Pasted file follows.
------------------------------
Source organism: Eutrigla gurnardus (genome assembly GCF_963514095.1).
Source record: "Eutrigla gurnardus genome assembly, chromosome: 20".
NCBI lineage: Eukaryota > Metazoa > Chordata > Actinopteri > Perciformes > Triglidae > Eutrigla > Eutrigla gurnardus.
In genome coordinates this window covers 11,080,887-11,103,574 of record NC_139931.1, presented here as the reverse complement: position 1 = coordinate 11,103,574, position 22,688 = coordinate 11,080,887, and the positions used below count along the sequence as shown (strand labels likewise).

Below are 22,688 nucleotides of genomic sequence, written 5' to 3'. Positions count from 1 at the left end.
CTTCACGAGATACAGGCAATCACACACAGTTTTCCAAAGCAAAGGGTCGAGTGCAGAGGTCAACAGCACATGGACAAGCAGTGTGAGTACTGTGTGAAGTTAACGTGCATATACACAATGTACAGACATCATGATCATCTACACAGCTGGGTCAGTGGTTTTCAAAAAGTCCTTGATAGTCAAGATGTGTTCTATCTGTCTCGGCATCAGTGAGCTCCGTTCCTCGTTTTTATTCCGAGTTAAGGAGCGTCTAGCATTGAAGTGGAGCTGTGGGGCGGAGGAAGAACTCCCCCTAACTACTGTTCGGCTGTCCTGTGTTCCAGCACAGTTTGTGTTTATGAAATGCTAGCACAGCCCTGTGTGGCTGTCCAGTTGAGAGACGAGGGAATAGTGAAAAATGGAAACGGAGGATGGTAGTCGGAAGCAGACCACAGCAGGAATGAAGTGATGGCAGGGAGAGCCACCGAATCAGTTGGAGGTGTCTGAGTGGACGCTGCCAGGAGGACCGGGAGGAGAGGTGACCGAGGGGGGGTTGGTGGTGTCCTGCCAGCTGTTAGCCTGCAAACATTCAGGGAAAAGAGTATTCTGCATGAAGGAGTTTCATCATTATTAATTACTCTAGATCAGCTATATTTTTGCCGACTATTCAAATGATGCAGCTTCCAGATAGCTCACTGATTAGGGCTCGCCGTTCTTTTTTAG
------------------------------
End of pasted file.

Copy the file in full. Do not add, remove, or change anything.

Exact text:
Source organism: Eutrigla gurnardus (genome assembly GCF_963514095.1).
Source record: "Eutrigla gurnardus genome assembly, chromosome: 20".
NCBI lineage: Eukaryota > Metazoa > Chordata > Actinopteri > Perciformes > Triglidae > Eutrigla > Eutrigla gurnardus.
In genome coordinates this window covers 11,080,887-11,103,574 of record NC_139931.1, presented here as the reverse complement: position 1 = coordinate 11,103,574, position 22,688 = coordinate 11,080,887, and the positions used below count along the sequence as shown (strand labels likewise).

Below are 22,688 nucleotides of genomic sequence, written 5' to 3'. Positions count from 1 at the left end.
CTTCACGAGATACAGGCAATCACACACAGTTTTCCAAAGCAAAGGGTCGAGTGCAGAGGTCAACAGCACATGGACAAGCAGTGTGAGTACTGTGTGAAGTTAACGTGCATATACACAATGTACAGACATCATGATCATCTACACAGCTGGGTCAGTGGTTTTCAAAAAGTCCTTGATAGTCAAGATGTGTTCTATCTGTCTCGGCATCAGTGAGCTCCGTTCCTCGTTTTTATTCCGAGTTAAGGAGCGTCTAGCATTGAAGTGGAGCTGTGGGGCGGAGGAAGAACTCCCCCTAACTACTGTTCGGCTGTCCTGTGTTCCAGCACAGTTTGTGTTTATGAAATGCTAGCACAGCCCTGTGTGGCTGTCCAGTTGAGAGACGAGGGAATAGTGAAAAATGGAAACGGAGGATGGTAGTCGGAAGCAGACCACAGCAGGAATGAAGTGATGGCAGGGAGAGCCACCGAATCAGTTGGAGGTGTCTGAGTGGACGCTGCCAGGAGGACCGGGAGGAGAGGTGACCGAGGGGGGGTTGGTGGTGTCCTGCCAGCTGTTAGCCTGCAAACATTCAGGGAAAAGAGTATTCTGCATGAAGGAGTTTCATCATTATTAATTACTCTAGATCAGCTATATTTTTGCCGACTATTCAAATGATGCAGCTTCCAGATAGCTCACTGATTAGGGCTCGCCGTTCTTTTTTAG